Technology is developing at a colossal rate that even the savviest of us are struggling to keep up. CCTV cameras watch us on a daily basis, with people arguing that their increase is an invasion of privacy or simply necessary to protect us from crime. Our dating lives are now dictated by how we present ourselves on an app, with thousands of people swiping through an endless catalogue of would-be dates during their lunch breaks. So perhaps it’s come as little surprise that one of the latest technological developments focusing on the gay community has also divided opinions.

Researchers at Stanford University have developed facial recognition technology that is able to identify whether someone is gay or heterosexual based on their picture. Although the technology is far from 100% accurate, it is clear why many are concerned about the potential consequences of this research. Effectively what researchers have developed is a virtual ‘gaydar’, a concept that is no stranger to gay and bisexual men. Many of us will have been asked by our heterosexual friends if we poses the superpower of knowing if someone else is gay. Of course, we’re not born with a sensor that starts beeping when in the presence of fellow gay and bisexual men – we inadvertently revert back to archaic stereotypes to form our conclusions.

Similarly, the latest research from Stanford seems to be emphasising this notion of stereotyping. The technology looks at similarities between the faces of both heterosexual and gay men and women, with researchers stating that “gay faces tended to be gender atypical.” Comments like this create generalisations about the appearance of gay men, which have the potential to be harmful.

Within the gay community, many men struggle with their body image and feel as though they don’t ‘fit in’ with the community given the strong emphasis placed upon appearance. At a time when we should be focussing our efforts on attempting to break down these barriers, this technology is giving the green light to the exclusion of certain gay and bisexual men from the gay community simply based on their appearance.

It is also clear that this technology could be used to discriminate against gay men. LGBT rights across the world vary greatly, with thousands of gay men facing the real prospect of being killed, tortured or imprisoned due to the homophobic laws that dictate their daily lives. Are governments that believe gay men should be punished for their sexual orientation going to invest in this technology as a means of prosecuting gay men?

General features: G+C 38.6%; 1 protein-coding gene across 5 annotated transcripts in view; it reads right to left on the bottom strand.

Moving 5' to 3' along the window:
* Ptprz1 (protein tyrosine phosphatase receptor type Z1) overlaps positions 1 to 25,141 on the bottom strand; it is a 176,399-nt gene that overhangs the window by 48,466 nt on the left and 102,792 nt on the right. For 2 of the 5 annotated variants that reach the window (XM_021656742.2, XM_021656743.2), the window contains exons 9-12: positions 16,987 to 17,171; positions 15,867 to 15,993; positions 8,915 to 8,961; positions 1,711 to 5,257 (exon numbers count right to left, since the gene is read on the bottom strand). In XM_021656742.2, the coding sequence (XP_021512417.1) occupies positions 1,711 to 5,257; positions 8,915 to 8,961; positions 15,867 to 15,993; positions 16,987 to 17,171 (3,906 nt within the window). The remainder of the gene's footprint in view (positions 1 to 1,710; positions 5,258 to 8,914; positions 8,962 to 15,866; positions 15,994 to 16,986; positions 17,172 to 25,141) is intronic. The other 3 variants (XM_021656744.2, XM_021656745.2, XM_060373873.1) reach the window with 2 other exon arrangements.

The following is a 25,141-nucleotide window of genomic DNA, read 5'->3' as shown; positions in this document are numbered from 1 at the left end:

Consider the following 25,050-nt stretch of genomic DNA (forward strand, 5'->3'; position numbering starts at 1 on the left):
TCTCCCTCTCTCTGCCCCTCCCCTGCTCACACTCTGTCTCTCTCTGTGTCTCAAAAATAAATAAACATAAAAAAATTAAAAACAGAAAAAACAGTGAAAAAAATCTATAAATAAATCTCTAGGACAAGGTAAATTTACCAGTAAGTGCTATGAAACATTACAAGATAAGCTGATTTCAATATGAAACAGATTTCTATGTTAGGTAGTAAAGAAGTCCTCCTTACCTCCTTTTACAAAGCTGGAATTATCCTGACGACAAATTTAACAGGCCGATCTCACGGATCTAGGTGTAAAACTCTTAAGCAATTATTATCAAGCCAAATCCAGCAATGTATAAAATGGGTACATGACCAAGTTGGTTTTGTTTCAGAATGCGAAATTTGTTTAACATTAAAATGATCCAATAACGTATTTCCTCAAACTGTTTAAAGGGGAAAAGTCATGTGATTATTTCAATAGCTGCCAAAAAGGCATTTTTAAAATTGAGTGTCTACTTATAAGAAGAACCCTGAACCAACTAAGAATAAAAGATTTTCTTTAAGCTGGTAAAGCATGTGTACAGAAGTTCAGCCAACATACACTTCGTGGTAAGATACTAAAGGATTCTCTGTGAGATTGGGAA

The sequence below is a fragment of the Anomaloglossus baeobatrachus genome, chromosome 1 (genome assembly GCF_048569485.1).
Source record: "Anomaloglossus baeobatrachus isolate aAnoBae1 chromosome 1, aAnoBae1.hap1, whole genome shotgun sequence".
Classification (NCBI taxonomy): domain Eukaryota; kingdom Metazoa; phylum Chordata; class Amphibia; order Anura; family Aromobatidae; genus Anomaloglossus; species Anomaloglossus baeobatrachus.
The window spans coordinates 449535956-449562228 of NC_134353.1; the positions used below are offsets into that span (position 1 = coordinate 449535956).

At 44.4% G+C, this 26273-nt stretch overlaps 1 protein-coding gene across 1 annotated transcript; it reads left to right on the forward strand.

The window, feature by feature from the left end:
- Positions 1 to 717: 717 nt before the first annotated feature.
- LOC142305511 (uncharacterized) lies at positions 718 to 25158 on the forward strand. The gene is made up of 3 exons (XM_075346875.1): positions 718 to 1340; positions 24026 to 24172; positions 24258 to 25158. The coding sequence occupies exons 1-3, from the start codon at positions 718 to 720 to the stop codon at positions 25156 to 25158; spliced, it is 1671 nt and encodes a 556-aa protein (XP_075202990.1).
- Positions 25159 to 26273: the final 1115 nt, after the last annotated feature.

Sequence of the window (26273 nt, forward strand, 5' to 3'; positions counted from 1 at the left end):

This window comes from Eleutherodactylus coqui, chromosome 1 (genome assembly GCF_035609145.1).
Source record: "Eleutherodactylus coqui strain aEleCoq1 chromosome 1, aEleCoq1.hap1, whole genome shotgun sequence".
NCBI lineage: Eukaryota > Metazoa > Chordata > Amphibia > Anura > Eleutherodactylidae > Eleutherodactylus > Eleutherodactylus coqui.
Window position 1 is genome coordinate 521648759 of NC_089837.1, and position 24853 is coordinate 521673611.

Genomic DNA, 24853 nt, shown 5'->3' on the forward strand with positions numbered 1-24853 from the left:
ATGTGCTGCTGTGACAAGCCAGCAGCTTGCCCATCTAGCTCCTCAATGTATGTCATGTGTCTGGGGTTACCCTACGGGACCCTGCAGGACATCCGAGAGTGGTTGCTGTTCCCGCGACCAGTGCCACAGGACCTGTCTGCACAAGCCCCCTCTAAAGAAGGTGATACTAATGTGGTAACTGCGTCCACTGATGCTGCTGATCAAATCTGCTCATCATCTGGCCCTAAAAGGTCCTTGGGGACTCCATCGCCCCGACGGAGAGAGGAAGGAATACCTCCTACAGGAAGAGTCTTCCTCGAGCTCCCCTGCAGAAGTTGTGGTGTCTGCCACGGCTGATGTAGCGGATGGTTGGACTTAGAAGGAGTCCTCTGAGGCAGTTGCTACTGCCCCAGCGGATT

On the other hand, this technology could be used to prevent malicious activity on dating and hook-up apps. At the Rio Olympic Games in 2016, a reporter for The Daily Beast used these apps to identify gay athletes and outed them in an article. To his own admission, the reporter stated that he was straight, so could this new technology have prevented such a witch hunt of gay Olympians? Perhaps the only positive we can glean from the limited research, is that it could have the potential to protect users from copycat behaviour.

Although the intentions of researchers at Stanford University may not have been malicious, I would question why they are seeking to identify someone’s sexual orientation in the first place. People already self-identify their sexual orientation on dating apps, for example, so why is it needed? Equally, it does seem plausible that this technology could incite others to commit acts of homophobic hate crime. What’s more, given the issues around body image within our community, this technology only emphasises the notion that gay and bisexual men need to conform to a particular image and could have potentially harmful effects of people’s mental health. Despite facial recognition technology being a technological advancement, it does nothing but emphasise archaic stereotyping and facilitates a huge step back for gay and bisexual men.

Words: Hadley Stewart